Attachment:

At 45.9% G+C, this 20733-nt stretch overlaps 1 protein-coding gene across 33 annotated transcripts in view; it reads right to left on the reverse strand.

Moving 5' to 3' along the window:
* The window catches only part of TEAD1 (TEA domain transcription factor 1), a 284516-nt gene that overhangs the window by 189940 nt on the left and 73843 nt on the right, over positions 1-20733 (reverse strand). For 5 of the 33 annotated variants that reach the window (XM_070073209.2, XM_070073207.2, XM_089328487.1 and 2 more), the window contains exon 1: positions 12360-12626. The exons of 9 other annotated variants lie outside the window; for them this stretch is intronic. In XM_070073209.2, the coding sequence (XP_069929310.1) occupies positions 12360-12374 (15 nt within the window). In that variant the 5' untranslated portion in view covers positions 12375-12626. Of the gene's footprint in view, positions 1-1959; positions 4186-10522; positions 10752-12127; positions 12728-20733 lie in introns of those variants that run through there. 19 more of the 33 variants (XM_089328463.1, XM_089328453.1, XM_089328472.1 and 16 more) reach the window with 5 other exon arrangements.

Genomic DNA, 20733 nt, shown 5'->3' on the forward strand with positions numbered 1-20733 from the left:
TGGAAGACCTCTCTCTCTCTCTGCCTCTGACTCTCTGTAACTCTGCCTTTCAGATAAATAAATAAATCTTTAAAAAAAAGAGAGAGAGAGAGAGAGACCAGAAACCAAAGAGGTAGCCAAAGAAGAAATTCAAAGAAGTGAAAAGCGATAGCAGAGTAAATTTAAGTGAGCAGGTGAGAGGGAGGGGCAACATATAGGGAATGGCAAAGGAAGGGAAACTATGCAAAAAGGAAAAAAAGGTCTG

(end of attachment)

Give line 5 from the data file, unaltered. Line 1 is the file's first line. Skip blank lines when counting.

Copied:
TGGAAGACCTCTCTCTCTCTCTGCCTCTGACTCTCTGTAACTCTGCCTTTCAGATAAATAAATAAATCTTTAAAAAAAAGAGAGAGAGAGAGAGAGACCAGAAACCAAAGAGGTAGCCAAAGAAGAAATTCAAAGAAGTGAAAAGCGATAGCAGAGTAAATTTAAGTGAGCAGGTGAGAGGGAGGGGCAACATATAGGGAATGGCAAAGGAAGGGAAACTATGCAAAAAGGAAAAAAAGGTCTG